Udoka Azubuike Scouting Report

CONTEXT

Udoka Azubuike was the 22nd-ranked prospect in the 2016 high school class[1].

Despite having been exposed to some high level basketball, he is still fairly inexperienced. The 18-year-old[2] accumulated just 990 minutes in his two seasons at Kansas, the first of which was lost after the first third due to need for a wrist surgery. Other than that, he has just 124 minutes at the 2015 adidas Nations and one appearance at the 2016 Nike Hoop Summit under his belt[3].

Azubuike averaged 22 points per 40 minutes[4] on 77% effective shooting and compiled a 26.9 PER in 36 appearances last season.

Kansas played the second toughest schedule in the country[5] and had a +26.9 pace-adjusted point differential with him on the floor, which led the team among rotation players[6].

A seven-foot, 273-pound bruising center, he got his touches in the post, sneaking behind the defense on slower-developing pick-and-rolls and crashing the offensive glass – logging 22.8% usage rate. Azubuike has a massive frame and remarkable length, so even though he still has plenty of room to develop in terms of skill, he manages to produce at a pretty good level due to his general size.

On the other end, the native of Lagos, Nigeria is a positive presence near the basket for the same reasons why he is effective on offense. He is also a little more nimble than his frame suggests but doesn’t figure to have the agility needed to defend out in space in this day and age.

OFFENSE

Azubuike can get deep seals in the post due to his size and strength. He doesn’t play with a lot of force trying to get position but doesn’t have to. Most of his shots come via backing his man down and setting up basic hooks. His feet are only so-so. But Azubuike has flashed glimpses of a more advanced skill-set to work his man out of position with shot fakes and head fakes. His touch on these hooks is pretty decent, as he shot 58.3% on his 60 two-point shots away from the basket[7] last season.

Azubuike hasn’t yet developed very good feel for dealing with more challenging approaches by the defense trying to get the ball out of his hands, though – averaging three turnovers per 40 minutes.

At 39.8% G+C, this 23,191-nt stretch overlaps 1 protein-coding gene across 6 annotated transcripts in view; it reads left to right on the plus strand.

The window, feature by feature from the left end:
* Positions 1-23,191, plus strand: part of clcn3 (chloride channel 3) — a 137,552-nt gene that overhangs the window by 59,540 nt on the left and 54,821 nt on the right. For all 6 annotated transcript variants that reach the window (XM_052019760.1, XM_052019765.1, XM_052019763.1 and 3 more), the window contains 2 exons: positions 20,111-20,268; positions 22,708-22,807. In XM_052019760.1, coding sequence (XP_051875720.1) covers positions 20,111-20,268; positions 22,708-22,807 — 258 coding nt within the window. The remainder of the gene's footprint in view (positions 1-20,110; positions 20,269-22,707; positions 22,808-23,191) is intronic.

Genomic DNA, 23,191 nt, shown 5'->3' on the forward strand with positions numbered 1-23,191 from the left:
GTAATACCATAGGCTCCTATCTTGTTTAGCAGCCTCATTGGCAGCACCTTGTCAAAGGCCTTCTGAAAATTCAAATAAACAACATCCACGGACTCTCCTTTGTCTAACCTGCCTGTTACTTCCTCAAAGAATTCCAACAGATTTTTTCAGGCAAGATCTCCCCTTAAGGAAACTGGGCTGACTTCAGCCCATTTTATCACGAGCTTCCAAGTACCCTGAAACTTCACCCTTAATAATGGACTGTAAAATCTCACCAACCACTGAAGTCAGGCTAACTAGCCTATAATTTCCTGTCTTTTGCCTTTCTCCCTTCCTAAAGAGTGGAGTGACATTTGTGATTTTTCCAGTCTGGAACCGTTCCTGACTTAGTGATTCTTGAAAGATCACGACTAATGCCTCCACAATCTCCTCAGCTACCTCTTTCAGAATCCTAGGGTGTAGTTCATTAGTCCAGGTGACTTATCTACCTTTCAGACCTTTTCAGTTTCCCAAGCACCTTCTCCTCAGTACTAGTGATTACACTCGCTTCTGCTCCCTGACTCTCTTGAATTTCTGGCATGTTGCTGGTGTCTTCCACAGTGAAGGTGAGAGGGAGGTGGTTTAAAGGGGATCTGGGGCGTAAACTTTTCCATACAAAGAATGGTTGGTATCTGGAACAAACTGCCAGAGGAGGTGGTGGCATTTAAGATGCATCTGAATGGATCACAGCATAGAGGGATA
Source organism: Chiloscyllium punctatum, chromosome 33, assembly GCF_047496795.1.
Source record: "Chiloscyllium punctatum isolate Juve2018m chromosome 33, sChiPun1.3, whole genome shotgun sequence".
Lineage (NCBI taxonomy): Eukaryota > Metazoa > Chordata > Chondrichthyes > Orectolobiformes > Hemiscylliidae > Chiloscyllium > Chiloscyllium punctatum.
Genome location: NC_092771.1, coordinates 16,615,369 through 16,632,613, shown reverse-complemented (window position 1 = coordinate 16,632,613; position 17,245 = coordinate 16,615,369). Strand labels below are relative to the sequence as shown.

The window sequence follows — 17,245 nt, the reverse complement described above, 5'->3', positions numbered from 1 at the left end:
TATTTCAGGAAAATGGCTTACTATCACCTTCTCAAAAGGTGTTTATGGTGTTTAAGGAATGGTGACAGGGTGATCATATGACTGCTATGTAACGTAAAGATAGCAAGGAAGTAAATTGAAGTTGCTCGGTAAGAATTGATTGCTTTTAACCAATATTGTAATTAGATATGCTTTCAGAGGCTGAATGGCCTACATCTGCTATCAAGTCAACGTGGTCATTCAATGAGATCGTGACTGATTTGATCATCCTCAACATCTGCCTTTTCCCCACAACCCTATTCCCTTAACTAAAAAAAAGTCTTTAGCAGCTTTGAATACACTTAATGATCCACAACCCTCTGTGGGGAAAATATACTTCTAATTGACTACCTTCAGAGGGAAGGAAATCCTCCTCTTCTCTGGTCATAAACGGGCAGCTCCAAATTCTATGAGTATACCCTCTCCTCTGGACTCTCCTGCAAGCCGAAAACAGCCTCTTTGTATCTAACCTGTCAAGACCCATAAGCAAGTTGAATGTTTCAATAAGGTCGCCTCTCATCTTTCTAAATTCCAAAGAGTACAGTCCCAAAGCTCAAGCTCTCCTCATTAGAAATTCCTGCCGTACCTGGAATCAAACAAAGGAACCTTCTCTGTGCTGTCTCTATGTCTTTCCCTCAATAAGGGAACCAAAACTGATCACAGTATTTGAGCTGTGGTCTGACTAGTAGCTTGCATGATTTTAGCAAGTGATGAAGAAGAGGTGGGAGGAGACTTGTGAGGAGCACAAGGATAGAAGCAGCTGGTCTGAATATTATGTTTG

He is a good screener who sets his feet and makes it tough for the on-ball defender to get skinny around him, more often than not creating the head-start for the ball-handler that the pick-and-roll is designed to do.

Azubuike isn’t an explosive leaper off two feet diving down the middle of the lane in traffic but proved he is able to play above the rim as a target for lobs sneaking behind the defense on slower-developing pick-and-rolls. He isn’t a high leaper but has a nine-foot-four standing reach[8] to catch the ball in a different stratosphere. His touch on non-dunk finishes is pretty decent too, as he’s shown he’s able to score in a crowd when needed – finishing his 214 attempts at the rim at an 82.2% clip.

He doesn’t have particularly impressive reaction instincts chasing the ball off the rim but made a tangible impact on the offensive glass because he is a tough body to boxout and has a seven-foot-seven wingspan to rebound out of his area – collecting 12.2% of Kansas’ misses when he was on the floor. His second jump isn’t all that quick but he can catch, gather himself and go back strong to finish in a crowd – converting 76.5% of his 21 putback attempts into scores.

As far as more proactively aiding the ball movement process, Azubuike can only assist others on pre-arranged reads, as he hasn’t yet developed court vision to act as a hub to facilitate offense from the high post and doesn’t have the sort of quick instincts to pass out of short rolls – assisting on just 5.7% of Kansas’ scores when he was on the floor and posting a lousy 0.3 assist-to-turnover ratio last season.

DEFENSE

Azubuike is an effective rim protector when he is able to hang back and patrol the lane – averaging three blocks per 40 minutes. He moves well enough in tight spaces and goes up quick enough to challenge shots but his blocks materialize more thanks to his massive standing reach rather than his leaping ability, though they came at the cost of him often putting himself in foul trouble, as he averaged 5.1 personal fouls per 40 minutes.

Azubuike flashed some decent awareness with his positioning as well, clogging up driving lanes and shadowing isolations when he felt his teammates might get blown by – averaging 23.6 minutes per game on a team that allowed opponents to take just 28.8% of their shots at the basket[9].

He proved to be attentive to his boxout responsibilities and did it with some nice physicality too, which also manifests itself in post defense. He struggles some reacting to the ball off the rim, though – collecting just 20.8% of opponents’ misses when he was on the floor.

The problems are when he is forced to leave the general area near the basket.

Azubuike is not suited to extend pick-and-roll coverage beyond the foul line. He just doesn’t have the foot speed for it, whether it’s picking up smaller players on switches, hedging-and-recovering in a timely manner, closing out to stretch big men at the three-point line out of the pick-and-pop, showing up to the level of the screen and trying to keep action in front. He even struggled to keep pace with dribble drives when tasked with only having to engage from the foul line down.